Final quiz Summary


  • Properties of matter
    • Matter must have mass
    • Matter must take up space


  • Different kinds of matter
    • Solids' shapes cannot be altered, and nor can its volume
    • Liquids' shapes can be altered, but not its volume
    • Gases' shapes can be altered, and so can its volume
  • Change of states
    • Solid → Liquid: Melting
      • Happens at a fixed temperature
    • Liquid → Solid: Freezing
      • Happens at a fixed temperature
    • Gas → Liquid: Condensation
      • Does not happen at a fixed temperature
    • Liquid → Gas: Boiling
      • Happens at a fixed temperature
      • Evaporation does not happen at a fixed temperature

Particle theoryEdit

  • Matter is made of particles;
  • Particles are infinitesimal, and current scientific instruments cannot see them;
  • Different kinds of particles have different sizes;
  • There must be gaps between particles
  • Particles are always in motion.


  • A common phenomenon observed in particle movement
  • Particles always go to a place of lower density

Brownian motionEdit

  • When particles collide, they move in random directions
  • Observed in smoke cells
  • Discovered by Robert Brown
    • In 1827
    • While observing pollen grains

Particle modelEdit

  • A model that mimics the movement of particles
  • Can explain:
    • The three states of matter
    • Gas pressure
    • Density
    • Thermal expansion and contraction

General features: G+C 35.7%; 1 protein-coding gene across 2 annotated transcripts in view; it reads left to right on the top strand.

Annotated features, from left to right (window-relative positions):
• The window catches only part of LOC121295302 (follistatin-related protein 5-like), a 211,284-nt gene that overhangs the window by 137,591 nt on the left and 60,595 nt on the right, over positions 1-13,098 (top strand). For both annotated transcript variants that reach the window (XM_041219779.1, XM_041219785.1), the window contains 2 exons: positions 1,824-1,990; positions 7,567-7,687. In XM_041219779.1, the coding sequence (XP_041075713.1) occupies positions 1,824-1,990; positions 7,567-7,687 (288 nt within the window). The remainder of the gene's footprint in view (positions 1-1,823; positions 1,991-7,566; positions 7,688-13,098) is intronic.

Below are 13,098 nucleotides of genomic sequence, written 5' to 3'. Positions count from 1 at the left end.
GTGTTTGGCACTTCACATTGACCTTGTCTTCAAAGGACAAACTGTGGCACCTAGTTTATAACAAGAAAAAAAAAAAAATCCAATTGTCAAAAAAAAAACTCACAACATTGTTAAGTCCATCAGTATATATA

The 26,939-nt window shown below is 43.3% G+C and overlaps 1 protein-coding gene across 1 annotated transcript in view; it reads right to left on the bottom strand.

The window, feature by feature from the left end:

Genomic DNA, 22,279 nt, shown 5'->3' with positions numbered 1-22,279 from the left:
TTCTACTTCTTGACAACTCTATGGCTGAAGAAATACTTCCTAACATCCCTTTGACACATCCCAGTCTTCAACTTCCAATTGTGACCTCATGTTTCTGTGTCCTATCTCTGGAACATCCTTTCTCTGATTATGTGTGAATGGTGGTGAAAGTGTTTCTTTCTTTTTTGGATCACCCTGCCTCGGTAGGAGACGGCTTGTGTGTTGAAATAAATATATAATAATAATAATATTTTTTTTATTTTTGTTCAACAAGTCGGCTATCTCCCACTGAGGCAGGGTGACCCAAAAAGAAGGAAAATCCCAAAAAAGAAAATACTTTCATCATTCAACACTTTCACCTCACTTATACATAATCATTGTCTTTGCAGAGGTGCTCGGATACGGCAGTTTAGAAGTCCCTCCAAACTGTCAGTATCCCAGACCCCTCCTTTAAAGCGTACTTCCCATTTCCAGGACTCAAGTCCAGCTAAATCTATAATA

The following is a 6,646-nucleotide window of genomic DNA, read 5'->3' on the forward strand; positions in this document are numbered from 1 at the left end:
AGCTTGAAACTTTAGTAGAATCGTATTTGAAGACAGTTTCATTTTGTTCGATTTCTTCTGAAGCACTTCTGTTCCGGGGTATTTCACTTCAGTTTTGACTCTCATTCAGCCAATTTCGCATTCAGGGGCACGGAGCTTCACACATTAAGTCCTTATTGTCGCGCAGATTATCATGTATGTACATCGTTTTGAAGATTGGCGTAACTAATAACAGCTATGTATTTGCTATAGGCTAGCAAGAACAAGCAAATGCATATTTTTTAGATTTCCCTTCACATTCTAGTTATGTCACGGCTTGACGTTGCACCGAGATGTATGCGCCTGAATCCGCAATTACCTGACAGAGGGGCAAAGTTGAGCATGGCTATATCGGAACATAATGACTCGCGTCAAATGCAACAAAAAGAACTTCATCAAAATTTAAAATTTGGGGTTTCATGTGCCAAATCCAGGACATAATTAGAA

• Heat makes particles move more vigorously

Three states of matterEdit

  • Solid
    • Particles cannot move freely
    • Particles only vibrate in fixed positions
    • Particles take on a fixed shape
  • Liquid
    • Particles do not take on a fixed shape; their shape depends on that of their container
    • Particles have a fixed volume
    • Particles can slide over one another
    • Particles do not move as freely as those in gas
  • Gas
    • Particles move freely in all directions
    • The shape and volume depend on that of the container

Gas pressureEdit

  • Refers to the pressure exerted on a surface by gas
  • Measured
    • in Pascals, or 'Pa'
    • With a Bourdon gauge or pressure sensor
  • Appears in air, in which case it's called air or atmospheric pressure
  • Vacuum
    • Absence of air
    • Magdeburg hemispheres
      • Two hollow hemispheres form an empty sphere
      • The hemispheres cannot be separated
      • The air pressure on the outside greatly exceeds that of the inside


  • If an object is submerged in a liquid or gas, it:
    • Floats if its density is less than that of the liquid or gas
    • Sinks if its density is more than that of the liquid or gas
  • Density of water = 1
  • Hot-air balloons
    • There is an engine in the balloon
    • As the engine is heated, the particles inside the balloon move more and are therefore further apart
    • As density of the air inside the balloon deceases, it floats.
  • Ships
    • The overall density of ships are under that of the water because there is a lot of air inside
  • Submarines
    • Whether it is submerged or surfaced depends on the ballast tank
    • When the ballast tank is filled with seawater, it sinks
    • When the water is pumped out, it surfaces

Thermal expansion and contractionEdit

  • Particles move more vigorously when heated, and are further apart as a result
  • This makes the object larger, or expands
  • When they are cooled, the particles move less vigorously and are closer together
  • The object is made smaller, or contracts
  • Bimetallic strips
    • Made of two metal strips composed of different metals
    • The metals do not expand to the same extent
    • The strip bends when heated as a result
    • Used in
      • Thermostats
        • The connection is cut off when an appliance is too hot
        • The bimetallic strip in the appliance expands and therefore no longer completes the circuit
      • Fire alarm
        • The circuit is closed when the fire alarm is too hot
        • This makes the alarm ring because the built-in bimetallic strip completes the circuit